Great covers burn themselves into your brain and sell magazines by the truckload. Here, some of the industry’s best people reveal what makes a magazine fly.

Great covers come from great content,” says Gill Hudson, editor of Radio Times, which shifts 1.1million copies a month. “Stop obsessing about covers right now. Covers are scary. Rules make everyone feel safe – but playing it safe is the most dangerous thing you can do.”

At a talk given to the Periodical Publishers Association (PPA) in May 2004, Hudson argued that cover design ‘rules’ have led to a “tidal wave of homogenous covers.” She added: “We are being market researched to death – define yourself by your difference”.

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So what makes a great cover? How do you make sure you’re different, and get it right? 
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Andy Cowles, creative director at IPC should know. “It’s a sense of event,” he says. “That something has happened that you have to pay attention to. Some measure of revelation.”
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Back in the 1800s magazine covers were covered in type and perhaps accompanied by a symbolic illustration. The 1844 copy of Mother Magazine, for example had an engraving of a fountain on it – the source of life.
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By the early 20th century, magazines had started to experiment with illustrations, and this led to a classic of magazine design. The poster cover was so called because it could stand on its own as a poster. At its simplest, the poster cover was a beautiful illustration framed by the masthead at the top and a tiny cover-line at the bottom.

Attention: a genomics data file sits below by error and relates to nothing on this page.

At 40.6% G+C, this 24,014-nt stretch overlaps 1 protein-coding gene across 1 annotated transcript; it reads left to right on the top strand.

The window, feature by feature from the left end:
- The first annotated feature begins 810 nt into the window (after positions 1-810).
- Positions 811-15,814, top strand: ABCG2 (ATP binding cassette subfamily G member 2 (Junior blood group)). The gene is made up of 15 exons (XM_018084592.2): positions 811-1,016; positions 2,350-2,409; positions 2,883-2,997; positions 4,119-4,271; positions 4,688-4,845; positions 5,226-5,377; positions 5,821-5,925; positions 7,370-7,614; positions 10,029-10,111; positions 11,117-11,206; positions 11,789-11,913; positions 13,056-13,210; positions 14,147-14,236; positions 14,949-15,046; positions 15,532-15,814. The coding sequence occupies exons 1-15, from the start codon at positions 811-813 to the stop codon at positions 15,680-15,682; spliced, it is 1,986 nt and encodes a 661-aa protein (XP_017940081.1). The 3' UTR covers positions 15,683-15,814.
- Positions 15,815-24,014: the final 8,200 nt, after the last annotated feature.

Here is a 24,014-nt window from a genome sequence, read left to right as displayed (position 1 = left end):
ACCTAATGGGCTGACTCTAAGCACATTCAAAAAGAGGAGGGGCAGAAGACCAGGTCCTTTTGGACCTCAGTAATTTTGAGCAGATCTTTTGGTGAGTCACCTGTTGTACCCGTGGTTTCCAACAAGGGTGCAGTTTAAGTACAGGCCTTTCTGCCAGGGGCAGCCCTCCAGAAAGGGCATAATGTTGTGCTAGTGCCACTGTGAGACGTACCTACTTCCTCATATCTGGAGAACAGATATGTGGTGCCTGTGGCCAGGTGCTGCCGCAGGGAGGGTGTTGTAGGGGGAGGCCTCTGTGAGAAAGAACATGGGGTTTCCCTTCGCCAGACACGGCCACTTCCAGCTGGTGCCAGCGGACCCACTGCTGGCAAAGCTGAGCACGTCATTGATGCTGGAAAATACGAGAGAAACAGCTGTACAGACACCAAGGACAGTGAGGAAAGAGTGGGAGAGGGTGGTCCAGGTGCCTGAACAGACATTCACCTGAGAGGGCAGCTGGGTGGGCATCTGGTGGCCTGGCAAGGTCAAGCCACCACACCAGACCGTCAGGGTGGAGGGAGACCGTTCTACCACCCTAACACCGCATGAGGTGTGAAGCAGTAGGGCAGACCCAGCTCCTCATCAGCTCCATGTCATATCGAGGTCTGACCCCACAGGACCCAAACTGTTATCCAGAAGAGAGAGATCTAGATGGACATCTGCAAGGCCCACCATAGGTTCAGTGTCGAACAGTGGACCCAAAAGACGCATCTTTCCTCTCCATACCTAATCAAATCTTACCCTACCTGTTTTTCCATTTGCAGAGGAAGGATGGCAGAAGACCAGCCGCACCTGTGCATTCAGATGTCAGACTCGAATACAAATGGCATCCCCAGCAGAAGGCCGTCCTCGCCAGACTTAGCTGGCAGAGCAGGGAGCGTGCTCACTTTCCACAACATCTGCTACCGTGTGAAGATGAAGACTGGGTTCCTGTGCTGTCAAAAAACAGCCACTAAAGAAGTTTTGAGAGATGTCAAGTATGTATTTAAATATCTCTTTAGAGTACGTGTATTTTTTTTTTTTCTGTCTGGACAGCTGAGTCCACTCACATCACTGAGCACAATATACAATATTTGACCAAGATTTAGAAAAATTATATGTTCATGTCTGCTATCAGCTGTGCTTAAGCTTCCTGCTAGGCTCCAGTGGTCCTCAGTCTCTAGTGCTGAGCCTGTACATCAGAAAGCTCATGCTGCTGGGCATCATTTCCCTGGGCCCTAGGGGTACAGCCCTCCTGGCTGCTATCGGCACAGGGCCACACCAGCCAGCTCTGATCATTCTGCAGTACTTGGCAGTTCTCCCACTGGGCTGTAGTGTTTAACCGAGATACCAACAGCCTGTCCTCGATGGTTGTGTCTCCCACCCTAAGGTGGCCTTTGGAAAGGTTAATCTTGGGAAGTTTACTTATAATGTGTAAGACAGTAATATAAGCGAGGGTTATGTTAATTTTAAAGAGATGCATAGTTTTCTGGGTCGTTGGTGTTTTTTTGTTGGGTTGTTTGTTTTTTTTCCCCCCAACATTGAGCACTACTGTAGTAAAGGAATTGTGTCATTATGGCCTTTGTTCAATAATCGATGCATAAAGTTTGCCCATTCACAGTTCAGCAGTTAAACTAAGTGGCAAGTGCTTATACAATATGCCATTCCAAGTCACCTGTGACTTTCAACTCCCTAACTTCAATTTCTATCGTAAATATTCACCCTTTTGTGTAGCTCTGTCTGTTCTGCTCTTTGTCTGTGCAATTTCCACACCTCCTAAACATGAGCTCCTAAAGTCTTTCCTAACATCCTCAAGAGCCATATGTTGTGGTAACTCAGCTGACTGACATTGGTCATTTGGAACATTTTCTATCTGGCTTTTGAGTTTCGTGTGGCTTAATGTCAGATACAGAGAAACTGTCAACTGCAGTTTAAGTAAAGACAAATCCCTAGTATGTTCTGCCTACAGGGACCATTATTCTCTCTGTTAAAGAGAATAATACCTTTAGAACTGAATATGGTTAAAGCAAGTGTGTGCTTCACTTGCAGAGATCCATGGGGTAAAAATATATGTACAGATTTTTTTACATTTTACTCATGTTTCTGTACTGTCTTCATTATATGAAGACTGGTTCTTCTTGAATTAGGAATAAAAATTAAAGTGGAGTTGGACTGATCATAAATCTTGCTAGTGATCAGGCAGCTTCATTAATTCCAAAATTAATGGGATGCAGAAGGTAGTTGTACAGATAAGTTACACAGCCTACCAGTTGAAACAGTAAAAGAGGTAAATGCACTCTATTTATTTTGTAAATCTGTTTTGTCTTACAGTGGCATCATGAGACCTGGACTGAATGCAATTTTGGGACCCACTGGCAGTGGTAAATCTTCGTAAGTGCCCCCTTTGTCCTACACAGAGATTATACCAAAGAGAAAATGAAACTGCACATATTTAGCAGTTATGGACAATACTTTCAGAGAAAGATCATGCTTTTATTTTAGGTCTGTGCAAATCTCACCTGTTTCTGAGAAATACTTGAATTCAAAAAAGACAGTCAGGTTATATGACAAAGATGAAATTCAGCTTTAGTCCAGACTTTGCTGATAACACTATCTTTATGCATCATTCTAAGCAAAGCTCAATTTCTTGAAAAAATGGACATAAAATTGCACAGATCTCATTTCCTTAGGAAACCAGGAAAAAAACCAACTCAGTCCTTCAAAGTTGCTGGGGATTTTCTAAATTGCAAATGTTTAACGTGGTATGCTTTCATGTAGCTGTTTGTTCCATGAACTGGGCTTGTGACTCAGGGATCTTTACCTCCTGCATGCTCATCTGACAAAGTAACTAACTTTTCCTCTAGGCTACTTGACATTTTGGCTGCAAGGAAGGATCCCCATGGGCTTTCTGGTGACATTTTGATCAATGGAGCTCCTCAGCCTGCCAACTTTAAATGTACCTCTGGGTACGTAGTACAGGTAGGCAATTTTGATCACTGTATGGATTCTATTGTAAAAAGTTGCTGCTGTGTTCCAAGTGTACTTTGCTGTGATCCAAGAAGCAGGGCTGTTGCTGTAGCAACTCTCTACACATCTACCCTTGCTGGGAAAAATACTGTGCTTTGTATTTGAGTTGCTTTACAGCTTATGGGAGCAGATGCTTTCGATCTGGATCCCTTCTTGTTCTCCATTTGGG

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“From the 1890s to the 1960s, the poster cover dominated the magazine field,” says Gerald Grow, professor of magazine journalism at Florida A&M University. “It is sometimes seen as the standard against which all other covers must be measured.”
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We weren’t responsible for dyeing her hair red but we did style her in a way that we think the Glamour reader would like to look. It was all about very feminine dresses, and soft, sophisticated make-up. Christina loved the dress so much she wore it home from the shoot and straight out to a party that night.

“I also like how, while there’s a lot of type on this cover, there are still plenty of points of ‘breathing space’ so while it looks very commercial, I think it retains some sophistication.

The coverlines represent some of the major subjects that prompt our readers to buy – they’re fascinated with plastic surgery these days.

Lastly, this was a commemorative issue, celebrating our first Women of the Year Awards. It was fantastically successful. So I feel a special sense of achievement whenever I look at this cover.”

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1911 is a good example of an illustrated, framed poster cover. Tiny cover lines promise: “Shirt Blouse Pattern and Envelope with every copy. See that you get it,” and exhorts, “The Paper for every Woman”.
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